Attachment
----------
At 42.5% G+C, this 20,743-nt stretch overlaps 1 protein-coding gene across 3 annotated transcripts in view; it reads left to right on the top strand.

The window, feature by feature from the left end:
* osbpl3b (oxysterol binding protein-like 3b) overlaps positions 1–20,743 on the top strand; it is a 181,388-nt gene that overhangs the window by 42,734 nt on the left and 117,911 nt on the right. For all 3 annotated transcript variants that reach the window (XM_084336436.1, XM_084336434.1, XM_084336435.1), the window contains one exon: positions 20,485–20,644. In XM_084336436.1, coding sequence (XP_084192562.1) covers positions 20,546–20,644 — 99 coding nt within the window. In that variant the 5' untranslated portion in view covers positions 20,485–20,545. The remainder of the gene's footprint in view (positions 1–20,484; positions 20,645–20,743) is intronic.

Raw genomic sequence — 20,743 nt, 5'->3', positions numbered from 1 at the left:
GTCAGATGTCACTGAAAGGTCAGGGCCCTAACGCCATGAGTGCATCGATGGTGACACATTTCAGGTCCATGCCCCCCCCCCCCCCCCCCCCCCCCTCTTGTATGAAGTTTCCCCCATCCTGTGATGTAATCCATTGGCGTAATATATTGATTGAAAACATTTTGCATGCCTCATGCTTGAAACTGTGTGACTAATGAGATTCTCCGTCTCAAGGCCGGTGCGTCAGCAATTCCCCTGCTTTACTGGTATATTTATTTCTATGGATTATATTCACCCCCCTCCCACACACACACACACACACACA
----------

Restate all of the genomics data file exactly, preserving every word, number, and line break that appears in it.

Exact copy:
At 42.5% G+C, this 20,743-nt stretch overlaps 1 protein-coding gene across 3 annotated transcripts in view; it reads left to right on the top strand.

The window, feature by feature from the left end:
* osbpl3b (oxysterol binding protein-like 3b) overlaps positions 1–20,743 on the top strand; it is a 181,388-nt gene that overhangs the window by 42,734 nt on the left and 117,911 nt on the right. For all 3 annotated transcript variants that reach the window (XM_084336436.1, XM_084336434.1, XM_084336435.1), the window contains one exon: positions 20,485–20,644. In XM_084336436.1, coding sequence (XP_084192562.1) covers positions 20,546–20,644 — 99 coding nt within the window. In that variant the 5' untranslated portion in view covers positions 20,485–20,545. The remainder of the gene's footprint in view (positions 1–20,484; positions 20,645–20,743) is intronic.

Raw genomic sequence — 20,743 nt, 5'->3', positions numbered from 1 at the left:
GTCAGATGTCACTGAAAGGTCAGGGCCCTAACGCCATGAGTGCATCGATGGTGACACATTTCAGGTCCATGCCCCCCCCCCCCCCCCCCCCCCCCTCTTGTATGAAGTTTCCCCCATCCTGTGATGTAATCCATTGGCGTAATATATTGATTGAAAACATTTTGCATGCCTCATGCTTGAAACTGTGTGACTAATGAGATTCTCCGTCTCAAGGCCGGTGCGTCAGCAATTCCCCTGCTTTACTGGTATATTTATTTCTATGGATTATATTCACCCCCCTCCCACACACACACACACACACACA